When Your Tenant Pays After a Three-Day Notice

July 20, 2018 by Marty Orefice | Rent to Own

When you've served your tenant a three-day notice, and they pay you, you have to move forward with the rent to own lease term.

During the lease term of a rent to own deal, the buyer falls under the classification of tenant. Should the buyer pay rent late or miss a payment, the seller of the property needs to put on the hat of landlords and evict the tenant.

Evictions start with three-day notices. Three-day notices give a tenant three days to pay rent. After those three days have passed, eviction proceedings can begin.

Three-day notices often serve as a wakeup call for tenants. They realize the consequences of their actions, which leads to payment.

You can evict a rent to own tenant if needed.

When a rent to own tenant pays rent after a three-day notice has been served, there is no longer a need for eviction; however, the contract has been broken. Thus, the seller can terminate the lease-option deal…but is that the right call?

Should a Seller Terminate a Lease-Option?

Whether or not to terminate a lease-option after a tenant has paid rent late depends on what’s important to you.

Reasons Not to Terminate a Lease-Option

There’s a lot to lose by terminating a lease-option. Consider what you’re giving up before you make the decision

You’ll Need To Find a New Buyer

You’ll be back to square one of selling your home. It could take a lot of time and effort to find a new buyer; whereas, there is no guarantee that things will not work out with the buyer you already have.

More so, if the purchase price you’ve worked out with the seller is good, you could risk earning less money from the sale of the home.

The Buyer May Not Want to Leave

While you do have the right to end the purchase option on the home, you may not have the right to end the lease aspect of the deal.

If you’re not in a position to evict the tenant under your state’s landlord-tenant law, you may need to continue renting to the tenant until the end of the lease term. At which point, unless you no longer want to sell the home, wouldn’t it make sense to give the buyer the option to purchase?

If the buyer is able to buy the home, your selling journey would be over and you wouldn’t have to worry about finding another buyer!

Reasons To Terminate a Lease-Option

There are reasons why you may want to terminate the lease-option that would make sense too.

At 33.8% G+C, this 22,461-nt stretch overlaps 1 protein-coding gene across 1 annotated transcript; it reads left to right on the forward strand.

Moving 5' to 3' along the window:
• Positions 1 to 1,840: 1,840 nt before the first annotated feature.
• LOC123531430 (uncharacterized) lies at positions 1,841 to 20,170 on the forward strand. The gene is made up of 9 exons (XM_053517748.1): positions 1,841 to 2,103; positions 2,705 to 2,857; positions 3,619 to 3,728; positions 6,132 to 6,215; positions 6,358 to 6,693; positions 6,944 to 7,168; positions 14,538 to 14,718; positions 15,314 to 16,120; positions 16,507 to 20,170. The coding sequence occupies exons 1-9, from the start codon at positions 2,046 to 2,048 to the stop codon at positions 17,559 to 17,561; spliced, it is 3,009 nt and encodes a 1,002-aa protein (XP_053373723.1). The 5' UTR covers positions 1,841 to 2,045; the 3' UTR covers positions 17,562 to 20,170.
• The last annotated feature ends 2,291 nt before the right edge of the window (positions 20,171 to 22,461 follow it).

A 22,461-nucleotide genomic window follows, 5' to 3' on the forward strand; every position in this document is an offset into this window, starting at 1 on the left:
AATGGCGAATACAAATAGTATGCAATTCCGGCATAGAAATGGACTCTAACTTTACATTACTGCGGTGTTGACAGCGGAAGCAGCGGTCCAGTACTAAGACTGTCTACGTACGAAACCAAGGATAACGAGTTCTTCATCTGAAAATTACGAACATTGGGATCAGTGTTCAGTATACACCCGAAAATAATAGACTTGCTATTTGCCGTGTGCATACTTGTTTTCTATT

Have You Changed Your Mind About Selling?

If you no longer wish to sell your home, this is a good time to terminate the lease-option. The buyer has violated the terms of the agreement and, thus, you can legally end the deal. This would give you control over the home again.

You’d also be able to keep the option fee and any premium payments because the termination was as a result of a breach of contract on their part.

Has the Seller Paid Late More Than Once?

A big part of rent to own is a trusting relationship between the buyer and the seller. Neither party should take advantage of the other. However, if the buyer is consistently paying rent late, they are taking advantage of your good nature.

If the seller has paid late more than once, then, they might believe they can get away with doing it every time.

The issue with this is that when the buyer pays you late, you may end up paying other people late because you depend on that money. If you feel that the synergy between you and the buyer has been broken, it may be a good time to terminate the lease-option.

Another alternative is to charge the buyer a late fee to make up for the late payment. That would serve as a consequence for late payment, but also give the buyer the opportunity to continue the rent to own deal.

The Bond of Trust Has Been Broken

There’s a layer of trust between a buyer and a seller because you’re both working toward the same goal.

Nonetheless, you might worry that you’ve gone too far by threatening the buyer with a three-day notice. They paid once they saw the notice, maybe they just needed a few days to get finances in order.

You are entitled to your tenant’s rent payment every month, regardless of how good your relationship with the buyer is. The buyer violated your trust by taking advantage of that.

You definitely shouldn’t feel guilty about posting a three-day notice; however, it can make your relationship uncomfortable from here on out if you and the buyer were friends before.

Country Club Heights by Bill Wilson is licensed under CC BY 2.0.

Marty Orefice

About The Author

Marty Orefice

Martin Orefice is a real estate investor who has been in the industry for over a decade. He has experience with rent to own deals from all sides—as a buyer, seller and investor. He created RentToOwnLabs.com to provide the #1 resource where people can find information about all things rent to own.

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